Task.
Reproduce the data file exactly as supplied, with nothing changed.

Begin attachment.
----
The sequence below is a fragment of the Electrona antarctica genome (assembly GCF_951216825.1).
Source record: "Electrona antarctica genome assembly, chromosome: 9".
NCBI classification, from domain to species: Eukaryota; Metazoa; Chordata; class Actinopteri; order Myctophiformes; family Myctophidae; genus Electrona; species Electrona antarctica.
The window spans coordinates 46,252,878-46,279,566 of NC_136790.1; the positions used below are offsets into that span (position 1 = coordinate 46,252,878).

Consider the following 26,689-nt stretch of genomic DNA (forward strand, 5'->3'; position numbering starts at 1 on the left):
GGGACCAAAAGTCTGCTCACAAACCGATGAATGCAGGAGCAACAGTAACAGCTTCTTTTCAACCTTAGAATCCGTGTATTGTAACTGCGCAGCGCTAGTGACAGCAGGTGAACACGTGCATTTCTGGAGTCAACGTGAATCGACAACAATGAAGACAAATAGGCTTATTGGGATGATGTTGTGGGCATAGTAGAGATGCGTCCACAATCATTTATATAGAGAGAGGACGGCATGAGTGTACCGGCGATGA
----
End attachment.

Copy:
The sequence below is a fragment of the Electrona antarctica genome (assembly GCF_951216825.1).
Source record: "Electrona antarctica genome assembly, chromosome: 9".
NCBI classification, from domain to species: Eukaryota; Metazoa; Chordata; class Actinopteri; order Myctophiformes; family Myctophidae; genus Electrona; species Electrona antarctica.
The window spans coordinates 46,252,878-46,279,566 of NC_136790.1; the positions used below are offsets into that span (position 1 = coordinate 46,252,878).

Consider the following 26,689-nt stretch of genomic DNA (forward strand, 5'->3'; position numbering starts at 1 on the left):
GGGACCAAAAGTCTGCTCACAAACCGATGAATGCAGGAGCAACAGTAACAGCTTCTTTTCAACCTTAGAATCCGTGTATTGTAACTGCGCAGCGCTAGTGACAGCAGGTGAACACGTGCATTTCTGGAGTCAACGTGAATCGACAACAATGAAGACAAATAGGCTTATTGGGATGATGTTGTGGGCATAGTAGAGATGCGTCCACAATCATTTATATAGAGAGAGGACGGCATGAGTGTACCGGCGATGA